His Life and Times (1891-1964)
Page 5
"Since the general civilization of mankind, I believe there are more instances of the abridgment of the freedom of the people by gradual and silent encroachments of those in power than by violent and sudden usurpations." - James Madison - 1788


In 1928 Percy Crosby met Agnes Dale Locke, secretary to G. P. Putnam, publisher of the Skippy novel and husband of Amelia Earhart. They were married in April, 1929 and were given a free honeymoon cruise on the luxury liner, Ile de France,to France, where they rented a villa in Normandy, which Crosby described in his book, A Cartoonist's Philosopy (1931). Some of Crosby's finest art work was done during this period, a collection of "French scenes and sketches" he did of the Cliff Dwellers in Normandy, whose homes were destroyed during the Normandy Beach invasion of World War II. The Crosbys returned to America just before the stock market crash in October, 1929, the beginning of the Great Depression, and moved to McLean, Virginia. They had four children, Percy, Jr.("Skippy"), Barbara, Joan and Carol. Crosby also took on the support of sick and crippled children and several veterans as his dependents, increased his donations to the New York Times "100 Neediest Cases", the Salvation Army, the childrens' "Fresh Air Fund", Father Flanagan's Boys Town, Children's Hospital of Washington, and the McLean Virginia volunteer fire department. He was furious that Prohibition bootleggers grew rich selling "rotgut" liquor, which was destroying families, and making a fortune for racketeers like Capone, who terrorized citizens and small businessmen with extortion demands to "protect" them. He drew a series of cartoons entitled, "We Nominate For The Hall of Shame", and his political cartoons, like those of Thomas Nast in the 19th century, were directed to the corruption on Wall Street. One cartoon showed a fat woman labelled "gangdom" sitting atop the crushed U.S. Treasury playing a lyre, which was captioned "Song of the Liar".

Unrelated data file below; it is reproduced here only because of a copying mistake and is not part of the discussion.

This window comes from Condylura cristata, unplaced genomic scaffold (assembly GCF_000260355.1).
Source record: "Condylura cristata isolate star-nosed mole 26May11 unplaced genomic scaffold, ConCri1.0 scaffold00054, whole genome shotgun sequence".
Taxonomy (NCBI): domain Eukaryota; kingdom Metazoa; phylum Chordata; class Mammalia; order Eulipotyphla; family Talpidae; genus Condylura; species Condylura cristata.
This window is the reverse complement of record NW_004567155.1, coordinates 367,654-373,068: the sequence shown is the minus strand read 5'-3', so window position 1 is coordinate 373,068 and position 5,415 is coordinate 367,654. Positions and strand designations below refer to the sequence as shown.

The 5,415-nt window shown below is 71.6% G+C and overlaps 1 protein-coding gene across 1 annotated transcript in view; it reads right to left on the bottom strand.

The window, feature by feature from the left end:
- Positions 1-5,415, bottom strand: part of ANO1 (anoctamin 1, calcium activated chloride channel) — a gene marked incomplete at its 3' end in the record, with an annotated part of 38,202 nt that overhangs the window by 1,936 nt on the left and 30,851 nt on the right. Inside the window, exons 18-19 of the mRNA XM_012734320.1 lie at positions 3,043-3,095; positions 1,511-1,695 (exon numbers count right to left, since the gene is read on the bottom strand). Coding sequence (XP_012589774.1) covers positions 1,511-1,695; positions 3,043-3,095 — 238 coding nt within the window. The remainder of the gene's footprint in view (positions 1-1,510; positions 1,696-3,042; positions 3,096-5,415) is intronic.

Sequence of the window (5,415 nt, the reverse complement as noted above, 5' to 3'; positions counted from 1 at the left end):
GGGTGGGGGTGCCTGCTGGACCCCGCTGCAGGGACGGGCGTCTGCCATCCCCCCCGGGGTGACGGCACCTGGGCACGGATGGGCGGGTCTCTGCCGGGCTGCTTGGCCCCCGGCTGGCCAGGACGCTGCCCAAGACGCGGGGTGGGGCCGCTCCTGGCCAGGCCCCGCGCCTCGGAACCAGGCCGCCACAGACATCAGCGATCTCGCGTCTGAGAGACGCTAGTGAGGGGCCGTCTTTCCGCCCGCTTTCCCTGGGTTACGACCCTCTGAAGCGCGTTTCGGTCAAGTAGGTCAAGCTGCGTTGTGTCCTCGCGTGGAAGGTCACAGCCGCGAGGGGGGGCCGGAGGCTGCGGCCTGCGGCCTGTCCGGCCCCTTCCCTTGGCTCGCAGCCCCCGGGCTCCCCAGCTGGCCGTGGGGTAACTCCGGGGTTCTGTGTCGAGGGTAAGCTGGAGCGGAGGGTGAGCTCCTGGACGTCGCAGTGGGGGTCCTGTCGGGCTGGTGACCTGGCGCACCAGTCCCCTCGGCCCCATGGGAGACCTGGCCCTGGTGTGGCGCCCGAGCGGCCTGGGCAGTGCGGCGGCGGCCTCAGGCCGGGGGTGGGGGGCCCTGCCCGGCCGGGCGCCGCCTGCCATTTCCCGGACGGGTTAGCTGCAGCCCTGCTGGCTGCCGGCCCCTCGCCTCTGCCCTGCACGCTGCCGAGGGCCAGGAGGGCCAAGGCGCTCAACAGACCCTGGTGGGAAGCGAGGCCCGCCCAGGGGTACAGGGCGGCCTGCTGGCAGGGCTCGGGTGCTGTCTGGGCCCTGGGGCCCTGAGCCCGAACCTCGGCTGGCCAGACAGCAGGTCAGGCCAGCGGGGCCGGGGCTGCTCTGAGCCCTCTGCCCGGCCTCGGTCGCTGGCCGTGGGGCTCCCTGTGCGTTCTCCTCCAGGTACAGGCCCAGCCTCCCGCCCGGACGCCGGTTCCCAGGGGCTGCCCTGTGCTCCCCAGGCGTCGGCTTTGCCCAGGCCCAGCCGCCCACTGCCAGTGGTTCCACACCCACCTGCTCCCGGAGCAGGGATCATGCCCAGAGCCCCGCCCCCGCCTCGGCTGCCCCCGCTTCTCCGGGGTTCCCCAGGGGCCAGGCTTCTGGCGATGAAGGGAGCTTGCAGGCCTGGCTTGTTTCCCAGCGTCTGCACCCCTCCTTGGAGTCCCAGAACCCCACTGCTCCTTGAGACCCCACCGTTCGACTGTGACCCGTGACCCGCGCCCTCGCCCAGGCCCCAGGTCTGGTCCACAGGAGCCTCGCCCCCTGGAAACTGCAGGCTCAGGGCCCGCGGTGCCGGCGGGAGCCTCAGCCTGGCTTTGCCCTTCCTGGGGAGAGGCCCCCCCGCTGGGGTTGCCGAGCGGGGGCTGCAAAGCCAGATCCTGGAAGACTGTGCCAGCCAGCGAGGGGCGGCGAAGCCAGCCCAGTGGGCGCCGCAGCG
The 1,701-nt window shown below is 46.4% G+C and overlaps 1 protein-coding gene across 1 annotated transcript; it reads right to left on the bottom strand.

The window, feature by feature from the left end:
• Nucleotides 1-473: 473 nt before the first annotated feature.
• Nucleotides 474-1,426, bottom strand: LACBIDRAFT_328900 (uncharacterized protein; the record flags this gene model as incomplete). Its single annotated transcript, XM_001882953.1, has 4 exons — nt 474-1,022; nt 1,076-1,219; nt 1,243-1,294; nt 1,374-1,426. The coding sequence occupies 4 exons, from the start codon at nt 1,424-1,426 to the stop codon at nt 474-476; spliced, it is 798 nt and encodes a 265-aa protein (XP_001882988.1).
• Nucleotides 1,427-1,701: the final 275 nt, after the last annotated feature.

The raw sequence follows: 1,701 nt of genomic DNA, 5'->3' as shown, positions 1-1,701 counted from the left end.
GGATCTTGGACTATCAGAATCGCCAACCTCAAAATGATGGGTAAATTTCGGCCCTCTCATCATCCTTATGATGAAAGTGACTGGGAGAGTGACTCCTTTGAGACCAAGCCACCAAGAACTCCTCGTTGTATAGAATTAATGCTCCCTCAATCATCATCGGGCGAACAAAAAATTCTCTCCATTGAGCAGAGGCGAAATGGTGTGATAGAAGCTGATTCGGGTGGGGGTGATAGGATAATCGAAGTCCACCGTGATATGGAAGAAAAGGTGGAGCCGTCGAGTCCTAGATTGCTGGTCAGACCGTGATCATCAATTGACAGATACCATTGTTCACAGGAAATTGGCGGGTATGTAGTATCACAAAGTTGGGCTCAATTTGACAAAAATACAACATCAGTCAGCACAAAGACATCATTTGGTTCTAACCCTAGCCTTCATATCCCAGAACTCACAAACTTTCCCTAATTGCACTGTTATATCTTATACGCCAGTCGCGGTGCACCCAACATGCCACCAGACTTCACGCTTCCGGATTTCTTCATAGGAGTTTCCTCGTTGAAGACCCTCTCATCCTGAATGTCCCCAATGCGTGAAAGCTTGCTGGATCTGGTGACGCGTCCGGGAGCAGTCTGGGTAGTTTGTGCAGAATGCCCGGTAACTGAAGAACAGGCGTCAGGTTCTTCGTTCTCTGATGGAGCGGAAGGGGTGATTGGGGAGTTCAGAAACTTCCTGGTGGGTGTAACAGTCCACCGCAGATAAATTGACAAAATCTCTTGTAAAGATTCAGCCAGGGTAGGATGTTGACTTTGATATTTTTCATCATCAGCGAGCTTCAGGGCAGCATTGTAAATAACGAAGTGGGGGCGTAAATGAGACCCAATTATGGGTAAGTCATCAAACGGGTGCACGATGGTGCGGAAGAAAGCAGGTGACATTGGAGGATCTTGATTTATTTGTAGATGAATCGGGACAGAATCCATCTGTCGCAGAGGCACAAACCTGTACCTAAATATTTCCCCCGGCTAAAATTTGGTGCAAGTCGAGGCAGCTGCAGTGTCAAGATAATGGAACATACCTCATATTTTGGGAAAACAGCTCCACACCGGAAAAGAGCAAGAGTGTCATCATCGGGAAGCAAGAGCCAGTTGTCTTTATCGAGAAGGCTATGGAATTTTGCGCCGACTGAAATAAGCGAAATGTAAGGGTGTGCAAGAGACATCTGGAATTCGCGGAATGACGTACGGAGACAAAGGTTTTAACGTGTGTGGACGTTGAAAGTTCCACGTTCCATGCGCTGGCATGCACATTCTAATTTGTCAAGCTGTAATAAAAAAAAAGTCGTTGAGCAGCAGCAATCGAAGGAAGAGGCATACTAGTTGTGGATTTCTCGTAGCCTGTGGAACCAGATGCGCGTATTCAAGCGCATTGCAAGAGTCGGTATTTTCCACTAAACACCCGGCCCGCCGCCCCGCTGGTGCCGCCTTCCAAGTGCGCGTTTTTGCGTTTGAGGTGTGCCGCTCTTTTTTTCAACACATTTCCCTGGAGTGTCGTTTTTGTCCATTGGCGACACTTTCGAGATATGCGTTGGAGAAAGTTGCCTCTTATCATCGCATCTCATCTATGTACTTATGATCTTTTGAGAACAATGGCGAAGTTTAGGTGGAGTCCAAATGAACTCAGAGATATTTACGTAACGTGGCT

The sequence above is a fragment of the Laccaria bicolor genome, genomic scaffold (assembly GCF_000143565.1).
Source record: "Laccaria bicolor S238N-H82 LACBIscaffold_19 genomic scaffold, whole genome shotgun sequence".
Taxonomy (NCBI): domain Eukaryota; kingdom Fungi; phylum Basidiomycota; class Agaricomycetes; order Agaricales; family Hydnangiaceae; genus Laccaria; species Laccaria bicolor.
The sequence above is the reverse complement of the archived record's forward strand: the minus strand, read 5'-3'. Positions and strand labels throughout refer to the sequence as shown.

Cartoon by Percy Crosby
"Song of the Lyre"
©1932, 1999 Percy Crosby Estate

The Roaring Twenties and economic confidence had come to a halt and millions of men were out of work, forced to sell apples on street corners and to stand in bread lines to feed their families. Banks had stopped lending money, and bootleggers grew fat from illicit sales of liquor and other rackets. By the time Prohibition was repealed in 1933, the National Crime Syndicate ("La Cosa Nostra")had creamed eleven billion dollars from the U.S. economy and invested the money in "legitimate businesses". The golden wheat and corn fields of the midwest had become a giant "dust bowl" in the early 1930's, causing devastation to crops, farm foreclosures, and catastrophic consequences to farmers and their families. Shantytowns and city slums became the homes of displaced and impoverished Americans. A dark cloud descended on America the beautiful "from sea to shining sea", and many lost faith in democratic government.

Roosevelt became president in 1932, with his" New Deal" program that was the beginning of big government. Crosby voted for FDR in 1932, but soon became one of his most vocal critics after FDR's attempt to "pack the Supreme Court", when the Court ruled in 1935 that the NRA (National Industrial Recovery Act) was unconstitutional. The Court's landmark decision, A.L.A.

    Schechter Poultry Co. v. United States
, (aka the "Sick Chicken" case) found that the NRA codes of fair competition allowing large trade associations to write and enforce their own laws was unprecedented. Percy Crosby referred to the NRA as Roosevelt's "New Russian Administration", unaware that it was by means of the NRA peanut butter code that a bankrupt California food packer (Rosefield) would steal Skippy and make a fortune.

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